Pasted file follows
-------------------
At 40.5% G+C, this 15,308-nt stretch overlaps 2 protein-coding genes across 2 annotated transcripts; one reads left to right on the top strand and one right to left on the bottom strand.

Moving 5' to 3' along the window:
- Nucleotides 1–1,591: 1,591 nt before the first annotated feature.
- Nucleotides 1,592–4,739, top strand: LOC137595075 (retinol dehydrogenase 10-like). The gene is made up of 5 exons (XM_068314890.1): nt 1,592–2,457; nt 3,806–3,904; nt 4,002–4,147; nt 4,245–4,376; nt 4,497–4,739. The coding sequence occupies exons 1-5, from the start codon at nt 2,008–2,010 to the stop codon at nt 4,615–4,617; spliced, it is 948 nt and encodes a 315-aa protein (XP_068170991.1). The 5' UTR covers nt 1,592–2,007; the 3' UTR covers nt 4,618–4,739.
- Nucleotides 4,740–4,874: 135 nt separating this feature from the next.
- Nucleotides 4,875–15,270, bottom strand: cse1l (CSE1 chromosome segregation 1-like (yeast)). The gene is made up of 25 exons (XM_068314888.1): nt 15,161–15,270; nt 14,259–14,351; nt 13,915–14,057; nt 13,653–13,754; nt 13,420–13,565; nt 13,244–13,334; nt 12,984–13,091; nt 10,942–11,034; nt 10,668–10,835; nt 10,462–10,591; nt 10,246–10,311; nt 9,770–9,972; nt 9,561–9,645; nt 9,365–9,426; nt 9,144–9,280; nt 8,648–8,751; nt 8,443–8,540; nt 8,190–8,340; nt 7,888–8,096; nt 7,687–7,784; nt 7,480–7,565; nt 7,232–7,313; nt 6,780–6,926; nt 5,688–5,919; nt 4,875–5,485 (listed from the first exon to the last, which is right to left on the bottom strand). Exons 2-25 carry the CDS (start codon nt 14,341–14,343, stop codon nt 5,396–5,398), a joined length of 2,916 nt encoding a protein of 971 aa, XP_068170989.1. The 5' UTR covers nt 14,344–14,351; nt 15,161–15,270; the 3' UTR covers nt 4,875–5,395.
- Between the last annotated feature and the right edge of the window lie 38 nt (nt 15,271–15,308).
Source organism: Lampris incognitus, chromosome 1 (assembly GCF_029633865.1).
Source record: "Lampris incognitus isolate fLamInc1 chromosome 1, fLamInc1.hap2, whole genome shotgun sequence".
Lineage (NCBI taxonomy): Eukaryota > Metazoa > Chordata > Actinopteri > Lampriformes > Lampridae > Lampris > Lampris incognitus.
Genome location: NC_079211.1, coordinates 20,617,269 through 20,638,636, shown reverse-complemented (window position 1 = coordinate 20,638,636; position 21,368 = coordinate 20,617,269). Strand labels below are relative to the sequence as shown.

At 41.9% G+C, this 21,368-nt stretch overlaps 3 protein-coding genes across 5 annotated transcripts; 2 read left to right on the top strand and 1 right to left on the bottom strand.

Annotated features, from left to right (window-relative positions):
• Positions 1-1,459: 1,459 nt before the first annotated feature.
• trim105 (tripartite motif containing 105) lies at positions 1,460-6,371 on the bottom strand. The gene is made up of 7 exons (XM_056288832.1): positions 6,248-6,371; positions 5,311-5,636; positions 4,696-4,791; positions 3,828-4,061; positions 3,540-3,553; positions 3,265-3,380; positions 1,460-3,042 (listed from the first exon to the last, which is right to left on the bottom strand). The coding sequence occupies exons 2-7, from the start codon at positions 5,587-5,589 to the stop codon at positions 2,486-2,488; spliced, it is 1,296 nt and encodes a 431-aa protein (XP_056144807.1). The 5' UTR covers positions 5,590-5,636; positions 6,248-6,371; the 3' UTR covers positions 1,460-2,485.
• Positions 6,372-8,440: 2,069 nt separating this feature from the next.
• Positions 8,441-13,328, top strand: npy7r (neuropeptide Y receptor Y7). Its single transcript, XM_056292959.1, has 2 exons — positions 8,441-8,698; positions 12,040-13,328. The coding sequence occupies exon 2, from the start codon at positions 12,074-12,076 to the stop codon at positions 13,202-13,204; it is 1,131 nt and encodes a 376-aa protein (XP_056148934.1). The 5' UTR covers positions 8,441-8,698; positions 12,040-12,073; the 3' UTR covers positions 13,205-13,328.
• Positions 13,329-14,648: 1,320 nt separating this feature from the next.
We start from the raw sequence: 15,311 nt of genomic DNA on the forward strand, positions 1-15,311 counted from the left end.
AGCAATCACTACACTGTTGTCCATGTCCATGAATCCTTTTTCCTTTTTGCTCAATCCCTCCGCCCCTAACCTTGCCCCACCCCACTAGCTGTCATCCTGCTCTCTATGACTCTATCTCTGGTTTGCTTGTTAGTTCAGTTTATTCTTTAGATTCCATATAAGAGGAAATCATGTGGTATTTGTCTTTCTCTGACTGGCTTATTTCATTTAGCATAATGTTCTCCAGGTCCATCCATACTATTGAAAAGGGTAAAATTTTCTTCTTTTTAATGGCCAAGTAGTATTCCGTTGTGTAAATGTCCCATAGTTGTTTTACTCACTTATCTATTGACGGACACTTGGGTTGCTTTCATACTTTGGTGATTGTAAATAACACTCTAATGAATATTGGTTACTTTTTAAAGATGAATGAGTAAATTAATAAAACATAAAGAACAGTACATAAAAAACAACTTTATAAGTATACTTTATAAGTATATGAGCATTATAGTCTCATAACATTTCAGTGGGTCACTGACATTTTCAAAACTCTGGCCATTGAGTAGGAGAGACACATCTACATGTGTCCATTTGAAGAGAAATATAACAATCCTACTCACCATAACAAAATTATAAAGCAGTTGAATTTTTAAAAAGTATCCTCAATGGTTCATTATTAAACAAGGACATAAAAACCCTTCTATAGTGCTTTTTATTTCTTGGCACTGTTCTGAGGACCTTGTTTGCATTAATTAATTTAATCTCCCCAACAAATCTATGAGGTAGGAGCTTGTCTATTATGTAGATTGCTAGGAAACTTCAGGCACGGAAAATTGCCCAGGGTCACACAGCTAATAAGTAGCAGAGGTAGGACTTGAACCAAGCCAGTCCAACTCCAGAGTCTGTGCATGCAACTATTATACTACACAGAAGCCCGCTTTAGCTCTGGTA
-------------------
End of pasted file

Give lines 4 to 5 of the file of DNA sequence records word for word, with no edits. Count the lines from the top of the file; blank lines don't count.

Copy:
- Nucleotides 1,592–4,739, top strand: LOC137595075 (retinol dehydrogenase 10-like). The gene is made up of 5 exons (XM_068314890.1): nt 1,592–2,457; nt 3,806–3,904; nt 4,002–4,147; nt 4,245–4,376; nt 4,497–4,739. The coding sequence occupies exons 1-5, from the start codon at nt 2,008–2,010 to the stop codon at nt 4,615–4,617; spliced, it is 948 nt and encodes a 315-aa protein (XP_068170991.1). The 5' UTR covers nt 1,592–2,007; the 3' UTR covers nt 4,618–4,739.
- Nucleotides 4,740–4,874: 135 nt separating this feature from the next.